All the Gospel accounts disagree with one another!
by Steve Wimmer
Sometimes when I’m speaking with people who are moderately to well-informed about the New Testament, they bring up some of the seeming discrepancies in the Gospel accounts. The objection is raised by pointing to two Gospel accounts of the same narrative and noting the differences. This is sometimes easily explainable and sometimes very difficult to make sense of. I am convinced that there are no actual contradictions in these accounts and that those who wish to invest the time studying them will come to a similar conclusion. These examples will specifically focus on the Resurrection narratives in homage to Easter – but the idea holds for all of the Gospels.
I won’t tackle every single issue that exists because that is beyond the scope of this blog. Instead I’ll cover some of the basic types of objection as well as a general response when dealing with this sort of thing.
X mentions _____ and Y doesn’t!
Someone might mention that Jesus appears to two disciples on the road then to the eleven in Luke’s account, but he appears to women at his tomb in all the other accounts. Luke records the women encountering the empty tomb just like everyone else, but choses to describe Jesus’ appearance on the road to Emmaus instead of his appearance at the tomb. We can’t be sure why he does this, perhaps for theological reasons, but it doesn’t exclude a tomb appearance by Jesus. In the same vein, if I mention that Bobby, Joe and Suzy were at the party, that doesn’t mean LeBron and Dwyane weren’t at the party unless I also claim that my list of attendees is exhaustive.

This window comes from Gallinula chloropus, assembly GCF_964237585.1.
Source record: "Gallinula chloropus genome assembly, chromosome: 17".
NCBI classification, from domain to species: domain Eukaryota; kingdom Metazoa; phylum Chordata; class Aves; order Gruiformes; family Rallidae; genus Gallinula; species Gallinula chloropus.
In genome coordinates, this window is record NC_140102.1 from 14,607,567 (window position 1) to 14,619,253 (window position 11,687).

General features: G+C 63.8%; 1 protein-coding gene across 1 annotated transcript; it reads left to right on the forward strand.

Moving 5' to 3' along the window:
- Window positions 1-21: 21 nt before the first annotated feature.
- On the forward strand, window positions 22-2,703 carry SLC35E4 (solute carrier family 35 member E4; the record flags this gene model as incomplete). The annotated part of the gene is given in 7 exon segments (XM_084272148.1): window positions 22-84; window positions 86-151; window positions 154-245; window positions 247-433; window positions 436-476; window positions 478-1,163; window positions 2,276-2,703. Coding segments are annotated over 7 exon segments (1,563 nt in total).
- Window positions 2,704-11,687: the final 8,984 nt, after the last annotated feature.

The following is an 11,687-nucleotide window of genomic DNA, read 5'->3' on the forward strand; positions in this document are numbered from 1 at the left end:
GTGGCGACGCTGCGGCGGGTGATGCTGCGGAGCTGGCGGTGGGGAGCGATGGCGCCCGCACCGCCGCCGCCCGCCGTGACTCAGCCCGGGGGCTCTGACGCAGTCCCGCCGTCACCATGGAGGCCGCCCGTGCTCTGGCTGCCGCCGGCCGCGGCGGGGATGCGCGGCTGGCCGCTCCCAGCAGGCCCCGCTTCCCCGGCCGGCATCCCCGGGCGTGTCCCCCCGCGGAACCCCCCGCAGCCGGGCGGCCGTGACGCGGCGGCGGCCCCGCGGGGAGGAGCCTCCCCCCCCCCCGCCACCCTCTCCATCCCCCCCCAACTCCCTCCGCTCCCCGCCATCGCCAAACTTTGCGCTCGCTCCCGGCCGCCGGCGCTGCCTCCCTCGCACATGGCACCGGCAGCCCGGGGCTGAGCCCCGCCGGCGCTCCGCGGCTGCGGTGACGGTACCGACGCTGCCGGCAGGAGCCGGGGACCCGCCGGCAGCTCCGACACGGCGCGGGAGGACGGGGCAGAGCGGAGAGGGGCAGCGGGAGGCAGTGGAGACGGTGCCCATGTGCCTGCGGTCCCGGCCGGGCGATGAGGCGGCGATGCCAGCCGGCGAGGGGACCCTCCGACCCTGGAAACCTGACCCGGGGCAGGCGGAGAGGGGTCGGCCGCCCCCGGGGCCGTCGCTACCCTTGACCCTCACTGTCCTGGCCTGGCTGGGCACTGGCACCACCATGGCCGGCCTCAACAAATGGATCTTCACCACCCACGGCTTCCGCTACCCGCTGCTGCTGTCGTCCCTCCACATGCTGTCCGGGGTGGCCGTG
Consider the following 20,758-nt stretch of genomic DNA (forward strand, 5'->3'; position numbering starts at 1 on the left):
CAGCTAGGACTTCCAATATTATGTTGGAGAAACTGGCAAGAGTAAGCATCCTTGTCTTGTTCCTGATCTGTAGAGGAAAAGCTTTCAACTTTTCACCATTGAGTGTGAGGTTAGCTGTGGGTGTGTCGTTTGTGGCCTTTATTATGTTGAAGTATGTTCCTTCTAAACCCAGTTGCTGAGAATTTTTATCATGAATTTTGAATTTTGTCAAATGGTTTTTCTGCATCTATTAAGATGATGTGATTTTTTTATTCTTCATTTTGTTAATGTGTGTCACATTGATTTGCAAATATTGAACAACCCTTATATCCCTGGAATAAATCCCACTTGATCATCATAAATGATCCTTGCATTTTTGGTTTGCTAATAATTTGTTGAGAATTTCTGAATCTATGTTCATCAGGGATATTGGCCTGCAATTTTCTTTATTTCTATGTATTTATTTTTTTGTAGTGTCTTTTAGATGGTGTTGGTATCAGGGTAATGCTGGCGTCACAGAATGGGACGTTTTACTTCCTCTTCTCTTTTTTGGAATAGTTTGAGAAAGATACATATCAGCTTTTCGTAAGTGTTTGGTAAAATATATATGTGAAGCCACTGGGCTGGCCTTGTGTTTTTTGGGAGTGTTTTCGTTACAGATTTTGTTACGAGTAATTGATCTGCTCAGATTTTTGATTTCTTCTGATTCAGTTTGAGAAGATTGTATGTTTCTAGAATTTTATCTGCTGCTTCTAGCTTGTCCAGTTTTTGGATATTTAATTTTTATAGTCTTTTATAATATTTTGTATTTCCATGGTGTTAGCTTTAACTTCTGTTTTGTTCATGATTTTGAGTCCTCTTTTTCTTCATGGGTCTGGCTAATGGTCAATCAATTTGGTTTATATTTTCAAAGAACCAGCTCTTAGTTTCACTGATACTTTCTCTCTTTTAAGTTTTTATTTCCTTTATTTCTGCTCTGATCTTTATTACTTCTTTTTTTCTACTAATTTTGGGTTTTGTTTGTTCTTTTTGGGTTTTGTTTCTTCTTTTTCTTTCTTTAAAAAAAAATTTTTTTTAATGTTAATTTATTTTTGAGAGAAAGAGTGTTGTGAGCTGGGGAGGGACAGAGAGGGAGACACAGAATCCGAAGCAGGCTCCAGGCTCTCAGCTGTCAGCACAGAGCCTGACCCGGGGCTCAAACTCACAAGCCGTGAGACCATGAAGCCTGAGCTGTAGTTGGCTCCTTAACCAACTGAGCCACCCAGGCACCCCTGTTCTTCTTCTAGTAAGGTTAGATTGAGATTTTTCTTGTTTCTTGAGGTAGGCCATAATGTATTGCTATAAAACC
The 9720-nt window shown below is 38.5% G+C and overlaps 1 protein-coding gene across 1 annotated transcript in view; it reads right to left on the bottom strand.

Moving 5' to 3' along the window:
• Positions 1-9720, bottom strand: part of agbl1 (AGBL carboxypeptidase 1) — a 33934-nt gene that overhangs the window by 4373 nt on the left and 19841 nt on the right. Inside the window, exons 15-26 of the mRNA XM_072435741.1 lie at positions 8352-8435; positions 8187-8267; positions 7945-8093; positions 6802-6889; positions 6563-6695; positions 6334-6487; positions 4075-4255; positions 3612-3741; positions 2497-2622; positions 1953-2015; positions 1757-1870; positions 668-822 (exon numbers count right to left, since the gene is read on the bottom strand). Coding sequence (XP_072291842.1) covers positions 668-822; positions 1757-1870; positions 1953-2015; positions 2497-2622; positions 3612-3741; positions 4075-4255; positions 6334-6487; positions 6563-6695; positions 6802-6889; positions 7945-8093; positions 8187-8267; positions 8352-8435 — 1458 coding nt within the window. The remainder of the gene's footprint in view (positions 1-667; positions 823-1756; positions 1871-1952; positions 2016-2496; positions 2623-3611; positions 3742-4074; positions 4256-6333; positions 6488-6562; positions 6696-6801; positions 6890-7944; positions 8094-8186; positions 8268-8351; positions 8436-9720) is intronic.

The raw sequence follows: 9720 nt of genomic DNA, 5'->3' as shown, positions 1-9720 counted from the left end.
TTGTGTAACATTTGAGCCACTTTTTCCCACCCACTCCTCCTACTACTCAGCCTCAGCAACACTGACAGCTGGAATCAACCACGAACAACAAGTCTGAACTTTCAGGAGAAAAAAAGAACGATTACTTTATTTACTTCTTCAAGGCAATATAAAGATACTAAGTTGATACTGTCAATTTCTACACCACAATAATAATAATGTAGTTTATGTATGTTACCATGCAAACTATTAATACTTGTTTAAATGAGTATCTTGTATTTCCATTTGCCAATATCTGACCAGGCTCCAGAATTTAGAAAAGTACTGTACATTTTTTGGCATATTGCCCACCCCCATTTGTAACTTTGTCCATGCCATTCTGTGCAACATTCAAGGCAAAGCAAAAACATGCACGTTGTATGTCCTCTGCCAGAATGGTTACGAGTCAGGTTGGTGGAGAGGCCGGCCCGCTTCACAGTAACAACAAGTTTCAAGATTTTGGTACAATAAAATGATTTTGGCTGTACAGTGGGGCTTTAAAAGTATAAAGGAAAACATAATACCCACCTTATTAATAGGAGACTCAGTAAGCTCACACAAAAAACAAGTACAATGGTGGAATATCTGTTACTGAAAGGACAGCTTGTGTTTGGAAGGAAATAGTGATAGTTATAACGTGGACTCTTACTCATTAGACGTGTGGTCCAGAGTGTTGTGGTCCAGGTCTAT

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X mentions ____ and Y mentions _____ (different thing!)
Who saw Jesus first? Mary Magdalene, the eleven, the eleven minus Thomas, and two disciples on the road are all options. This variation falls prey to the same response as our last objection. The Gospel authors focused on different aspects of the same narrative, sometimes for theological reasons and sometimes in order to communicate more effectively with their intended audience…
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